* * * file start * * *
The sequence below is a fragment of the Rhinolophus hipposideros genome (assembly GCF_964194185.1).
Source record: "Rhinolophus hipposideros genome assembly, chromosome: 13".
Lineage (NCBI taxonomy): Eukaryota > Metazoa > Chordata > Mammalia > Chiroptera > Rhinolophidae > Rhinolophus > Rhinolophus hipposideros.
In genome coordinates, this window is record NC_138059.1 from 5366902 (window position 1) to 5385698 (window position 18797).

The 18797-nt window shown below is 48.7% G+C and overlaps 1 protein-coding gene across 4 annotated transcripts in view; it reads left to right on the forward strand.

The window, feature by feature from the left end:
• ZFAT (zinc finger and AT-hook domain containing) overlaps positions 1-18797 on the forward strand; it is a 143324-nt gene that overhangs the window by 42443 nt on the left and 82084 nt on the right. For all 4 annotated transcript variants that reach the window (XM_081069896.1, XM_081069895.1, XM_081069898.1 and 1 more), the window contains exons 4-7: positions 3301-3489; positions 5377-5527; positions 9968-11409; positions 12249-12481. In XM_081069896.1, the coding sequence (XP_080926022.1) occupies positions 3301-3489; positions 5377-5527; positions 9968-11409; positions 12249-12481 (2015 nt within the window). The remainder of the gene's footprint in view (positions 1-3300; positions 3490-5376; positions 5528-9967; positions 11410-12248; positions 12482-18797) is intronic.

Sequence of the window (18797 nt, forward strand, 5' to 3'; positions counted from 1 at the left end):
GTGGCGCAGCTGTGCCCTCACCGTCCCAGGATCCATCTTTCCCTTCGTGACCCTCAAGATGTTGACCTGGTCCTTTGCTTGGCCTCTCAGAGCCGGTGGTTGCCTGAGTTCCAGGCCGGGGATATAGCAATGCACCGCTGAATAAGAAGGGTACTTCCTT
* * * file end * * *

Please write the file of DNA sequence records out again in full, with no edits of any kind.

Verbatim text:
The sequence below is a fragment of the Rhinolophus hipposideros genome (assembly GCF_964194185.1).
Source record: "Rhinolophus hipposideros genome assembly, chromosome: 13".
Lineage (NCBI taxonomy): Eukaryota > Metazoa > Chordata > Mammalia > Chiroptera > Rhinolophidae > Rhinolophus > Rhinolophus hipposideros.
In genome coordinates, this window is record NC_138059.1 from 5366902 (window position 1) to 5385698 (window position 18797).

The 18797-nt window shown below is 48.7% G+C and overlaps 1 protein-coding gene across 4 annotated transcripts in view; it reads left to right on the forward strand.

The window, feature by feature from the left end:
• ZFAT (zinc finger and AT-hook domain containing) overlaps positions 1-18797 on the forward strand; it is a 143324-nt gene that overhangs the window by 42443 nt on the left and 82084 nt on the right. For all 4 annotated transcript variants that reach the window (XM_081069896.1, XM_081069895.1, XM_081069898.1 and 1 more), the window contains exons 4-7: positions 3301-3489; positions 5377-5527; positions 9968-11409; positions 12249-12481. In XM_081069896.1, the coding sequence (XP_080926022.1) occupies positions 3301-3489; positions 5377-5527; positions 9968-11409; positions 12249-12481 (2015 nt within the window). The remainder of the gene's footprint in view (positions 1-3300; positions 3490-5376; positions 5528-9967; positions 11410-12248; positions 12482-18797) is intronic.

Sequence of the window (18797 nt, forward strand, 5' to 3'; positions counted from 1 at the left end):
GTGGCGCAGCTGTGCCCTCACCGTCCCAGGATCCATCTTTCCCTTCGTGACCCTCAAGATGTTGACCTGGTCCTTTGCTTGGCCTCTCAGAGCCGGTGGTTGCCTGAGTTCCAGGCCGGGGATATAGCAATGCACCGCTGAATAAGAAGGGTACTTCCTT